Today’s media review is in response to the amount of press pizza has been getting lately.
I love pizza. I’ve always loved pizza, of all kinds. But still… I don’t get it.
Some of my earliest childhood memories are of pizza. I couldn’t have been much older than 3 when my father would take me with him to the Golden Key Tavern (on the West Side of Buffalo) to pick up pizza (they didn’t deliver). I’ve never forgotten that pizza – I can still remember the texture of the crust, the distinct flavor of the sauce, melted cheese, local pepperoni and Sicilian green olives, and it’s been at least 25-30 years since I’ve been there.
When I think of pizza, the first thing that comes to mind is a big, old-school, Buffalo-style pizza. Bubbly crust – not too thin, not too thick, toothsome and a tiny bit chewy. Spicy tomato sauce, not too sweet and no chunks, seasoned with oregano. Tons of melted low-moisture mozzarella – the kind that pulls away in strands when you grab a slice. Pepperoni – the good kind. Olives – the good kind (not the rubber bands from cans or jars). Pepperonicini rings (pickled peppers – not jalapenos).’
The only other pizza that mattered was the homemade kind – that was totally different from the pizzeria style. My friend Sarina was a recent immigrant from Italy. For special occasions, her mother would be in the kitchen all day making pizza that was unequalled in my life until I discovered a similar style sold in the mornings at a little bakery in Gennazano, Italy (where my father lives). This pizza was prepared in a pan like foccacia. It was just sauce (a really good, almost sweet, oniony tomato sauce) and grated Parmesan cheese (or some kind of dry sheep’s milk cheese). Simple and addictive. Sarina’s mother made at least a dozen sheet pans at a time. We ate every last bit!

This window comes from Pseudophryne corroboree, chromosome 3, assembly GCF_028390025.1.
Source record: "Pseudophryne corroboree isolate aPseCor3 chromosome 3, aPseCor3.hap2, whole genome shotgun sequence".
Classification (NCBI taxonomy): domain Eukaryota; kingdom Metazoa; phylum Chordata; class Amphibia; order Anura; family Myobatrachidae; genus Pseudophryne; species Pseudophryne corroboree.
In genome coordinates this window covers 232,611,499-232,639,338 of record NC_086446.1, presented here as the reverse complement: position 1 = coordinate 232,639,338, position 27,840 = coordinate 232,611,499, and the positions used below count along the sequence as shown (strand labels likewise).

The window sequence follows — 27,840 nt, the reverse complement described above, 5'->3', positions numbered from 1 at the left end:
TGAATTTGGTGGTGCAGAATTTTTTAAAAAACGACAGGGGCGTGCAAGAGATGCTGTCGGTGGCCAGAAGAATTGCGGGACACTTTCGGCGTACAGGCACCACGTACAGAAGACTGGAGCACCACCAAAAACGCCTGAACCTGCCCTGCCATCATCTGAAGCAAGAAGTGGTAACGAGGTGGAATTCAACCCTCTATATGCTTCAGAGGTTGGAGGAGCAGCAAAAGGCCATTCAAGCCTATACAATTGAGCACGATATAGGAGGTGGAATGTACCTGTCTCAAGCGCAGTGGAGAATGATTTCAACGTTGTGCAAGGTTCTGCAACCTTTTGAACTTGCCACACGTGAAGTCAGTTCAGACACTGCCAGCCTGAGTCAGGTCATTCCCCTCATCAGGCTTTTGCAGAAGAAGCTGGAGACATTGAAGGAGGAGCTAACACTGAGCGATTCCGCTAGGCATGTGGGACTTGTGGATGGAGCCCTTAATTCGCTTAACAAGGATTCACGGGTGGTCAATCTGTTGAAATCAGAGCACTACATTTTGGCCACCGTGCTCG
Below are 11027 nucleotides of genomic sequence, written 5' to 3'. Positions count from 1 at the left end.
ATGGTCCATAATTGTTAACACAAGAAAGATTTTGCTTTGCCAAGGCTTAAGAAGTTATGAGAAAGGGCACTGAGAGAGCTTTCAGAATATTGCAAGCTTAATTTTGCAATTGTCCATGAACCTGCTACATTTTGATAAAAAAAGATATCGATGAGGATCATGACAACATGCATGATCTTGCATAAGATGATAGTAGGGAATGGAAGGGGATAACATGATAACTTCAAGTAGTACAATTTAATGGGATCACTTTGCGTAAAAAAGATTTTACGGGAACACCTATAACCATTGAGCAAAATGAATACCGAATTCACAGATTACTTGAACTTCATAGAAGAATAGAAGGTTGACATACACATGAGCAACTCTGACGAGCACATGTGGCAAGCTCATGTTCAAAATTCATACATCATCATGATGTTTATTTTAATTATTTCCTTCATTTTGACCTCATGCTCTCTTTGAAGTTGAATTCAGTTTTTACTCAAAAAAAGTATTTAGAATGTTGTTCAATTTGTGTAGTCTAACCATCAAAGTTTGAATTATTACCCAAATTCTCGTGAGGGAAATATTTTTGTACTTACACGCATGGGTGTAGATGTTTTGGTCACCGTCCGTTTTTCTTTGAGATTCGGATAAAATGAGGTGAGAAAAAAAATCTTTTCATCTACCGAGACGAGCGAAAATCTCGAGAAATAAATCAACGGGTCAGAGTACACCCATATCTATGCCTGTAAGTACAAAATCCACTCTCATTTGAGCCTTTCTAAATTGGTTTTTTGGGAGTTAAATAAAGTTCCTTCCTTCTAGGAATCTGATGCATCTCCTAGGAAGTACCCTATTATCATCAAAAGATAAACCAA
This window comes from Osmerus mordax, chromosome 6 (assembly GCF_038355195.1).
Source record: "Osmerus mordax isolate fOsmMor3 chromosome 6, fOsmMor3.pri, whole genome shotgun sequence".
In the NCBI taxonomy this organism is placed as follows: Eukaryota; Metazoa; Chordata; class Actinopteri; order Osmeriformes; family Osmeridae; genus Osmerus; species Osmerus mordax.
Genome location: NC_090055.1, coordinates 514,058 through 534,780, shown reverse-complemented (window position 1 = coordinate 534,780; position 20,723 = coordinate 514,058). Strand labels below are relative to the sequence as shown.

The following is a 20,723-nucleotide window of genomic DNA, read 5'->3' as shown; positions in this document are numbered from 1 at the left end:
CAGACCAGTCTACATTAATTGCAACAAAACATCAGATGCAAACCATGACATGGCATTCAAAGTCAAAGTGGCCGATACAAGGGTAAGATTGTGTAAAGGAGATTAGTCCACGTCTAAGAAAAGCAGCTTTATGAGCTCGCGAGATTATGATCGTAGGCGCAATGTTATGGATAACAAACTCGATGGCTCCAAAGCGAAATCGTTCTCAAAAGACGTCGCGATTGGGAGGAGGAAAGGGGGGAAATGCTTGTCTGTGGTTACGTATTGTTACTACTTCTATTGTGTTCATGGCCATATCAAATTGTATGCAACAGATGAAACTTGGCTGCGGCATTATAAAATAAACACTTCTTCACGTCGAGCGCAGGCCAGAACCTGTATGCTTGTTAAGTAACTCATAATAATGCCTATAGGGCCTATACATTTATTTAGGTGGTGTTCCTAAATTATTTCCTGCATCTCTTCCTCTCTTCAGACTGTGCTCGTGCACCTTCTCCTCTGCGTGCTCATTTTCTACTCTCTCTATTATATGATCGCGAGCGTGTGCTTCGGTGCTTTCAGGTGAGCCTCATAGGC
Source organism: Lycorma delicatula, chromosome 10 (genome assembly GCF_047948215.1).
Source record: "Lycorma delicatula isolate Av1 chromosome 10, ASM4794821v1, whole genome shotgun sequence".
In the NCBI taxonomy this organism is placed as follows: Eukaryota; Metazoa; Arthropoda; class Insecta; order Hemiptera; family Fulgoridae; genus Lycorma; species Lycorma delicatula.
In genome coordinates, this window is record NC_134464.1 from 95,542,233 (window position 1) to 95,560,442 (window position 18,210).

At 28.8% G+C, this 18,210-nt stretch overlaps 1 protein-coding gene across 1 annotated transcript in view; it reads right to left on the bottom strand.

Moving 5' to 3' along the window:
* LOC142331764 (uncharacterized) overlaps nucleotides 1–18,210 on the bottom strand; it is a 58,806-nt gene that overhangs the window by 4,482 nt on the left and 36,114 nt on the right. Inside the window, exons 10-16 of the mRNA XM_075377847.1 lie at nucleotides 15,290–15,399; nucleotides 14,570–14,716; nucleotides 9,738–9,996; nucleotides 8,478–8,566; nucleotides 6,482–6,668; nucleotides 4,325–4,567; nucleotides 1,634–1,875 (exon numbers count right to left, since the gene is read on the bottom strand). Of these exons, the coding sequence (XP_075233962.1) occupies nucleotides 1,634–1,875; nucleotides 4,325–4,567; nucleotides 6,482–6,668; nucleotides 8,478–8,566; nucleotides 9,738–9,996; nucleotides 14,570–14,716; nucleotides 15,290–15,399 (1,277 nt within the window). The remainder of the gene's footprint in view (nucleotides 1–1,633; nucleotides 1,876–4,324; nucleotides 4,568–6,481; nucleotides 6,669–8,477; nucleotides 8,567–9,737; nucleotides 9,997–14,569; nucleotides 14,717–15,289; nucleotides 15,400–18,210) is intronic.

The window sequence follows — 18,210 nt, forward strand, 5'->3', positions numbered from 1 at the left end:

Yesterday, there was a piece in the NYTimes by Frank Bruni, “Crust is a Canvas for Pizza’s New Wave“, discussing some of the most notable additions to the NYC pizza market – none of whom have been around for longer than 5 years… the old guys just aren’t playing in the same league. Click the link and get Bruni’s recommendations for the best blistered crusts, balanced toppings (hint: nothing like the pizza of my memory – but oh so good!), and an inconclusive discussion of the mozzarella wars (fresh mozzarella di buffula or low-moisture grated?).
Over the past few years, pizza has become an artisinal product worthy of its own lexicon, history books, blogs, and schools. A true Napolitana pizziaolocan take on guru-like status. Napolitana pizza has DOC status in the European Union. Though I’ve had some of the best pizza of my adult life in a small town not far from my father’s home, I haven’t been to Naples yet. Looks like I better add that to the list!